I became a Star Trek fan at the age of 6. I started grade one and all the kids on the playground were talking about how cool Star Trek was. This would have been in September 1975, and Star Trek had just started being shown locally in syndication five days a week in the late afternoon — perfect for kids to absorb after school and before dinner. I was an instant fan. My mother told me she and my father used to watch Star Trek when it first came on the air, and would make sure they were home the nights it was broadcast.

The show's syndication success made possible a good amount of merchandise for the day.

The Star Trek Exploration Set model kit box. It looks like it's not too difficult to land one of these.

First, it was model kits of the USS Enterprise, the bridge and the "Exploration Set," which included a phaser, communicator and Tricorder. Each one came with an order form for iron-on transfers, and I sent away for as many as I could. I remember having to wait an unusually long time for one set to arrive as Canada Post was on strike and no mail was being delivered. There was one set that included the Starfleet symbols for Kirk, Spock, McCoy and Scotty, and my mom would put them on the correct colored turtlenecks I seemed to wear a lot. I'm wearing my Kirk yellows in my Grade 1 school photo. (Side note: A few years back I was seated at a press event across from William Shatner and showed him this photo. His response: "That's wonderful!")

The offer for the iron-on transfers. I believe I ordered than one set of these.

There also was the Dinky die-cast USS Enterprise, for which I lost the shuttlecraft one day and was crushed never to recover it; toy utility belts and various cheap "ray guns" that came in Trek packaging despite looking like nothing on the show; some cool walkie-talkies; and the Mego dolls, or "action figures" as they would soon be called. I remember having quite a few of those, including a few hard-to-get ones (at least in Canada) that my parents brought back from a trip to the U.S. And I was lucky enough to get the Enterprise bridge playset with the cool transporter function for Christmas.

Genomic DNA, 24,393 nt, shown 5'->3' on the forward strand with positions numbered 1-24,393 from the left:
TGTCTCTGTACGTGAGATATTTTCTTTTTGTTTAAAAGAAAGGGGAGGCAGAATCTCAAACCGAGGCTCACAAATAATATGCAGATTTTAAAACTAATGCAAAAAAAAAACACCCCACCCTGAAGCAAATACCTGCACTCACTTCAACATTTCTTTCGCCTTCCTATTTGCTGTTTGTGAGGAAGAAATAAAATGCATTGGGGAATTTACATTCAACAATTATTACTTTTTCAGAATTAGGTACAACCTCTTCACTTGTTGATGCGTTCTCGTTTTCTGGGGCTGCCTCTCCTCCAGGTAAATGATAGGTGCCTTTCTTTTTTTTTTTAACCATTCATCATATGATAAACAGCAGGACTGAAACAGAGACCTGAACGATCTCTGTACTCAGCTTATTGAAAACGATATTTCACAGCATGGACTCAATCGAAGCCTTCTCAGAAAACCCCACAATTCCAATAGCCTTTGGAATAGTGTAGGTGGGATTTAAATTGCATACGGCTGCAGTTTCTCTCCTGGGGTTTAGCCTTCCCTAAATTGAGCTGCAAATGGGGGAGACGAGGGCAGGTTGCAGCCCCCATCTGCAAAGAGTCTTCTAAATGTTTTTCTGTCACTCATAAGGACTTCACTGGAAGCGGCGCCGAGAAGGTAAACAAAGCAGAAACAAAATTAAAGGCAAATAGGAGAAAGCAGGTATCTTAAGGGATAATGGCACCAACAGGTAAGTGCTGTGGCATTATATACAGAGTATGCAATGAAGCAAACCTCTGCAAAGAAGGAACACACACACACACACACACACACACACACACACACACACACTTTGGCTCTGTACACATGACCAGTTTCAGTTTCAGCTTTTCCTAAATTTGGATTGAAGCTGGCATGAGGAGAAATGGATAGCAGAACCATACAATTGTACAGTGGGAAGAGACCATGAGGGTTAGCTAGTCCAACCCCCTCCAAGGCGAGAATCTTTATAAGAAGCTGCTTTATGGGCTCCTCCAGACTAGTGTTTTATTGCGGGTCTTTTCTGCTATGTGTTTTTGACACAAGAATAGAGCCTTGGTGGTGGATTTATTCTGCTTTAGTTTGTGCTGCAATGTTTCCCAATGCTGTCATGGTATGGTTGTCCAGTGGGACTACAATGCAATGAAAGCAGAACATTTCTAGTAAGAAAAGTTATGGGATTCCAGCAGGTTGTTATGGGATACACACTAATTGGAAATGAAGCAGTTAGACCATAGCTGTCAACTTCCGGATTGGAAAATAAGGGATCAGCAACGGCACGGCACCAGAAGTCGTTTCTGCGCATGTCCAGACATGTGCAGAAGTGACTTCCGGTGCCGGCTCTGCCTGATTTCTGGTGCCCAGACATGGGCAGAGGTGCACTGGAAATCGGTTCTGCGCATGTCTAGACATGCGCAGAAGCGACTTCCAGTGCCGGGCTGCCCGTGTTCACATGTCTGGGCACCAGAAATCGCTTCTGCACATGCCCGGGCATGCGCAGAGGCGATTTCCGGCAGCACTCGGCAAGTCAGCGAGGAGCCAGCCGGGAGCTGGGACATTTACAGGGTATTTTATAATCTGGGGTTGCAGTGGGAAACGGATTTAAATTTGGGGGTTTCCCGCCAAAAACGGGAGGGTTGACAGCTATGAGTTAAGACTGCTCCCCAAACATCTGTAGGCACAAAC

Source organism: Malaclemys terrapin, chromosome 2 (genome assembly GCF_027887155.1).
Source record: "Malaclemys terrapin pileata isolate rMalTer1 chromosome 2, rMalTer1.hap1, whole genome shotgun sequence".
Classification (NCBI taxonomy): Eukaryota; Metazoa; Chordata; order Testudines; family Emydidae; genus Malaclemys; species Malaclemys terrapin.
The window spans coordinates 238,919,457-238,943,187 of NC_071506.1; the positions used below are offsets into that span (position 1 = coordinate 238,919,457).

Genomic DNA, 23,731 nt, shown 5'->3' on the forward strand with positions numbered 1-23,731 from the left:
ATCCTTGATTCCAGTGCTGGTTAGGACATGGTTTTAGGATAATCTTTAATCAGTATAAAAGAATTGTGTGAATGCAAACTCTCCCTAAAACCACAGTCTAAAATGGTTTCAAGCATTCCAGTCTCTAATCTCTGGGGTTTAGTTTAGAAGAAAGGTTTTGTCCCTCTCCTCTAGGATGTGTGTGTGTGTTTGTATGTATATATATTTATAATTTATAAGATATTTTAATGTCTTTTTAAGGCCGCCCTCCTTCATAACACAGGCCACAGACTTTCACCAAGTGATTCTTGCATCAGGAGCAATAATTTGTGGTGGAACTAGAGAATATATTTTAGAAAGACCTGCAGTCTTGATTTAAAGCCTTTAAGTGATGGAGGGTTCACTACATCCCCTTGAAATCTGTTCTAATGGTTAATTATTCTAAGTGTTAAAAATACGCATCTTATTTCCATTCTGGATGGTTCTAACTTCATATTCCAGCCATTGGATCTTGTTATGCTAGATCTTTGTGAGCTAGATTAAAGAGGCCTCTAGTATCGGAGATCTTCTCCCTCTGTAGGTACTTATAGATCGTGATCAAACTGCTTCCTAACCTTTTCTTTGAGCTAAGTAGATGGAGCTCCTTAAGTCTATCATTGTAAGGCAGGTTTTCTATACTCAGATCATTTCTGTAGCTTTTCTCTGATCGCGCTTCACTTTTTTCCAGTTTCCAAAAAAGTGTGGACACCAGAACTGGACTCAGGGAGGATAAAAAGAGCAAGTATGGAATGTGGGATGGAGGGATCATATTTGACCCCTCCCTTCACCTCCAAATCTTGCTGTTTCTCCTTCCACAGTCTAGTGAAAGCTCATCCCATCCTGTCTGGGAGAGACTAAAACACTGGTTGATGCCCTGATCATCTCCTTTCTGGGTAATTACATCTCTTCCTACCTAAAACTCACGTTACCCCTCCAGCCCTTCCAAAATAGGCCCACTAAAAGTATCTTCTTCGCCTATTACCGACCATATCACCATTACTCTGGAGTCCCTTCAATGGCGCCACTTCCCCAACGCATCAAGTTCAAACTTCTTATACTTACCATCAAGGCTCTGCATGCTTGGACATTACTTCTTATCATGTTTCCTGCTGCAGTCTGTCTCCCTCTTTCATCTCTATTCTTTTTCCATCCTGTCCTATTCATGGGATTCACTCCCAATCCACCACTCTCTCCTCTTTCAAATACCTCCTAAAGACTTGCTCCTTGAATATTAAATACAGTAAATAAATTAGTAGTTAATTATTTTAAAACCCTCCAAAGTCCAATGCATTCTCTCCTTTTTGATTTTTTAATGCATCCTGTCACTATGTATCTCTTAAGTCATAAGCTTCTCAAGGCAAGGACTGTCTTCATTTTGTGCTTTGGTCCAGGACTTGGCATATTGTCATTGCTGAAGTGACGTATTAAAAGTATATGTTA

Die-cast USS Enterprise vehicle with shuttlecraft. It also had disks you put in the saucer and when you turned the bridge they'd fire out the front.
The USS Enterprise bridge playset from Mego was made of printed heavy cardboard with a vinyl coating on it. The chair and helm were very cheap. But the real attraction was the transporter. You'd put a figure in on side, spin the top and then press the right button to stop it on the other side and it emulated the look of the show! They used the same thing for the tornado in the Wizard of Oz set my sister had.
The Mego Star Trek Walkie Talkies were pretty cool. They were much bigger than the ones on the show, but they did work reasonably well.
These cheap utility belt toy sets were common in the 1970s, though this was easily the best, with accurate looking versions of the phaser, communicator and tricorder.

But time moves on, and a cooler space show came along the next year: Space: 1999. That was what my friends and I were all into in 1976-77, with season two episodes airing weekly on the CBC on Saturday afternoons, to be followed by a couple of curling matches and, hopefully, a good cartoon from the NFB before Hockey Night in Canada came on at 6 p.m. I was wearing my Space: 1999 costume, in fact, the night my parents shoveled us all in the car at the end of the school year to go to the drive-in and see a new movie called Star Wars. (That's a whole other story.)

Back cover ad that appeared on August 1979 issues of Marvel comics. Note the shared screenplay credit for Gene Roddenberry and Harold Livingston. This scan was from a copy of X-Men #124. This would have appeared on newsstands in April or May of 1979.

I was primarily aware of Star Trek: The Motion Picture from the ads that appeared on the backs of comic books in the year or so leading up to its release. I saw the movie the day after it opened, on Saturday, Dec. 8, 1979, at the Paramount Theater in Edmonton as part of a friend's birthday party. I liked it a lot while I was watching it. What's not to like? It's space! It's Star Trek! It looks cool! But the memory of the movie faded really fast. By Christmas, you would have had to remind me that I'd seen it.

Not anymore. I previously owned two copies on VHS: one the letterboxed theatrical cut and the other the home video extended cut. I have the Director’s Cut on DVD (more on that later). And now I have on Blu-ray the original theatrical cut, which I popped in the other night to run through one … more … time. 

Next: Trek's theatrical shakedown mission.